Optical system 20 also utilizes a flexible first quarter wave retarder 44 directly adjacent to DBEF 40, which itself is flexible. Since DBEF 40 is used in reflection along the desired light path, it must necessarily be flat to provide a distortion-free reflected image. However, laminating flexible DBEF 40 directly to flexible first quarter wave retarder 44 results in an undulating DBEF surface and, hence, a distorted reflection. The manufacturing complexity of maintaining flatness in flexible DBEF 40 while laminated (or optically coupled) to flexible first quarter wave retarder 44 on one side and first linear polarizer 32 on the other is apparent. Thus, DBEF 40 must be laminated to its own flat glass substrate (not shown) prior to lamination to first quarter wave retarder 44 and additional polarizing and anti-reflective glass elements. This additional step results in optical system 20 including a subassembly having three rigid substrates, including two anti-reflective glass components, along with three sheet-type polarizing elements, resulting in a substantial manufacturing complexity. Regarding DBEF 40 itself, the stand-alone contribution of this element to the overall throughput of the entire system is about 49%, i.e., about 70% reflection and about 70% transmission.
The portion of the right circularly polarized light that is ideally extinguished by second linear polarizer 60 is usually not sufficiently, i.e., “cleanly,” polarized to be completely extinguished by this polarizer. Inefficiencies exist, since current PVA-type polarizers are optimized at only a single wavelength, whereas source light 24 for the intended applications, e.g., the applications discussed above, is typically polychromatic. Oblique viewing of real image 52 further tests the limitations of the current quarter wave retarders, since the performance of this type of retarder is highly viewing-angle dependent.
Accordingly, it is desired to obtain a compact meniscus-type real image projector having higher brightness and contrast and better manufacturability than optical system 20, while retaining or improving the superior system size and field of view characteristics of that system. Several improvements for enhancing the image characteristics of optical systems are disclosed herein.
In one aspect, the present invention is directed to an optical system for forming a real image from source light from a source. The optical system comprises at least one converging element for converging a portion of the source light so as to form the real image when the optical system is in use. A broadband reflector-polarizer is located in an optical path between the at least one converging element and the real image and opposite the source when the optical system is in use.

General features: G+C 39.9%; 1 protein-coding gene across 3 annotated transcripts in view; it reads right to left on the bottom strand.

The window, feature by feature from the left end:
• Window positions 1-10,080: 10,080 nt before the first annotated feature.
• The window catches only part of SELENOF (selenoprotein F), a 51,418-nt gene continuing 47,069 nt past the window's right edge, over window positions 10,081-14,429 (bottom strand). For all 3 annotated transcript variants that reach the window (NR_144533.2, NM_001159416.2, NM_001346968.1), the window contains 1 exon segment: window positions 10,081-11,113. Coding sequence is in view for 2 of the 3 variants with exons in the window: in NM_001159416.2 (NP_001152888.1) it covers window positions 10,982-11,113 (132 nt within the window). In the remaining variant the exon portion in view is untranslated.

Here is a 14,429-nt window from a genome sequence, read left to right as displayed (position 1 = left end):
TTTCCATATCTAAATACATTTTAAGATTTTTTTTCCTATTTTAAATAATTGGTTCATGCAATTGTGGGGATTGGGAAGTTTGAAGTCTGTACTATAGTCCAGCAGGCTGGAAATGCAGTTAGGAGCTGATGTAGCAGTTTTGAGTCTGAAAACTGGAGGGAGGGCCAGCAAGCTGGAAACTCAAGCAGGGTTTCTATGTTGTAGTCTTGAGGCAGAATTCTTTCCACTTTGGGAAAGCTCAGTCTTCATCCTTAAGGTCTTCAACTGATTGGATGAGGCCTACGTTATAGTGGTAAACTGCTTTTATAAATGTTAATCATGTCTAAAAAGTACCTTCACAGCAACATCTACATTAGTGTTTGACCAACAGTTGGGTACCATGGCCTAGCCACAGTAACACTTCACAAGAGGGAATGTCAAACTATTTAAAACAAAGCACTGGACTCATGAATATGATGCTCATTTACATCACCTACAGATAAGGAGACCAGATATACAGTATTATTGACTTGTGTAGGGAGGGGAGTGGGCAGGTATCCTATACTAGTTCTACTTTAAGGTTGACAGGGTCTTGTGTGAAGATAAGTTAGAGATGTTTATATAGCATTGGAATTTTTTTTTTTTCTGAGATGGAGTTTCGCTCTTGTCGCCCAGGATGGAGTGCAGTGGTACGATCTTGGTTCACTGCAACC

In another aspect, the present invention is directed to an optical system for forming a real image from source light from a source. The optical system comprises a direct-view light extinguisher comprising a quarter wave retarder having a first bandwidth response. A reflector-polarizer is located in the optical path between the direct-view extinguisher and the source when the optical system is in use. The reflector-polarizer has a second bandwidth response that is substantially matched to the first bandwidth response of the quarter wave retarder. At least one converging element is configured to converge a portion of the source light so as to form the real image when the optical system is in use.
In yet another aspect, the present invention is directed to an optical system for forming a real image from source light from a source. The optical system comprises a reflector-polarizer located between the source and the real image when the optical system is in use. At least one converging element converges a portion of the source light so as to form the real image when the optical system is in use. A wide-view film is located between the reflector-polarizer and the real image when the optical system is in use.
For the purpose of illustrating the invention, the drawings show a form of the invention that is presently preferred. However, it should be understood that the present invention is not limited to the precise arrangements and instrumentalities shown in the drawings, wherein:
A goal of the present invention is to project a brighter real image into space while improving the off-angle response and manufacturability of real image optical systems, such as the optical system of U.S. Pat. No. 6,262,841 discussed in the background section above in connection with
Known optical system 20 of